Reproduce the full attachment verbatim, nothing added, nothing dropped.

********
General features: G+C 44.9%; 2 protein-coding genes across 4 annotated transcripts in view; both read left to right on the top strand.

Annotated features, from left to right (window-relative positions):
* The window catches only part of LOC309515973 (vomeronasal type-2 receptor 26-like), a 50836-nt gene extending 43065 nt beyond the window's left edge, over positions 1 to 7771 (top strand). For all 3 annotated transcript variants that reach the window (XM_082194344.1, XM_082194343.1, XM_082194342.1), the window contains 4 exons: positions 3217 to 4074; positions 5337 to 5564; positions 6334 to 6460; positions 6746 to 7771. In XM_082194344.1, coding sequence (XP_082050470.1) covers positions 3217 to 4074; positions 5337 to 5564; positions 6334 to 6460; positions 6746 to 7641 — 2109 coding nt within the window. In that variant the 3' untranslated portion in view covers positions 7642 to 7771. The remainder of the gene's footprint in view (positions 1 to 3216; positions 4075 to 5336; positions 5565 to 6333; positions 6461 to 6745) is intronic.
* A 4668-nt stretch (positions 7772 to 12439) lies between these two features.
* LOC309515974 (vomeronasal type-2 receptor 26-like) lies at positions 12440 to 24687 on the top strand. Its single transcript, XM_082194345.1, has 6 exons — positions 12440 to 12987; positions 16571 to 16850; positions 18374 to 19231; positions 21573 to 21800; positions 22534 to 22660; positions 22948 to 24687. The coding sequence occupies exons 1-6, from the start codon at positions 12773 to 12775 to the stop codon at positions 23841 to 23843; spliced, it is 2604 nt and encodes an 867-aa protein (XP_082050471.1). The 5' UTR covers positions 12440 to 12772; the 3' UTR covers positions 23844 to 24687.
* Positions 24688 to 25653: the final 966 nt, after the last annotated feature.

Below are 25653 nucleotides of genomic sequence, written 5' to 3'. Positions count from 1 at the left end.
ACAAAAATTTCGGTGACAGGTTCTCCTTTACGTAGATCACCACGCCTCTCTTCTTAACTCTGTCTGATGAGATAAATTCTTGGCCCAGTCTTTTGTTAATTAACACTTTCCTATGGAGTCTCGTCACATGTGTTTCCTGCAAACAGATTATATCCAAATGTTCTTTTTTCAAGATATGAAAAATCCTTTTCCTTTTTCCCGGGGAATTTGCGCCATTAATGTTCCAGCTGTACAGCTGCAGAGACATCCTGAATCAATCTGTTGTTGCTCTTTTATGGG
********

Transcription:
General features: G+C 44.9%; 2 protein-coding genes across 4 annotated transcripts in view; both read left to right on the top strand.

Annotated features, from left to right (window-relative positions):
* The window catches only part of LOC309515973 (vomeronasal type-2 receptor 26-like), a 50836-nt gene extending 43065 nt beyond the window's left edge, over positions 1 to 7771 (top strand). For all 3 annotated transcript variants that reach the window (XM_082194344.1, XM_082194343.1, XM_082194342.1), the window contains 4 exons: positions 3217 to 4074; positions 5337 to 5564; positions 6334 to 6460; positions 6746 to 7771. In XM_082194344.1, coding sequence (XP_082050470.1) covers positions 3217 to 4074; positions 5337 to 5564; positions 6334 to 6460; positions 6746 to 7641 — 2109 coding nt within the window. In that variant the 3' untranslated portion in view covers positions 7642 to 7771. The remainder of the gene's footprint in view (positions 1 to 3216; positions 4075 to 5336; positions 5565 to 6333; positions 6461 to 6745) is intronic.
* A 4668-nt stretch (positions 7772 to 12439) lies between these two features.
* LOC309515974 (vomeronasal type-2 receptor 26-like) lies at positions 12440 to 24687 on the top strand. Its single transcript, XM_082194345.1, has 6 exons — positions 12440 to 12987; positions 16571 to 16850; positions 18374 to 19231; positions 21573 to 21800; positions 22534 to 22660; positions 22948 to 24687. The coding sequence occupies exons 1-6, from the start codon at positions 12773 to 12775 to the stop codon at positions 23841 to 23843; spliced, it is 2604 nt and encodes an 867-aa protein (XP_082050471.1). The 5' UTR covers positions 12440 to 12772; the 3' UTR covers positions 23844 to 24687.
* Positions 24688 to 25653: the final 966 nt, after the last annotated feature.

Below are 25653 nucleotides of genomic sequence, written 5' to 3'. Positions count from 1 at the left end.
ACAAAAATTTCGGTGACAGGTTCTCCTTTACGTAGATCACCACGCCTCTCTTCTTAACTCTGTCTGATGAGATAAATTCTTGGCCCAGTCTTTTGTTAATTAACACTTTCCTATGGAGTCTCGTCACATGTGTTTCCTGCAAACAGATTATATCCAAATGTTCTTTTTTCAAGATATGAAAAATCCTTTTCCTTTTTCCCGGGGAATTTGCGCCATTAATGTTCCAGCTGTACAGCTGCAGAGACATCCTGAATCAATCTGTTGTTGCTCTTTTATGGG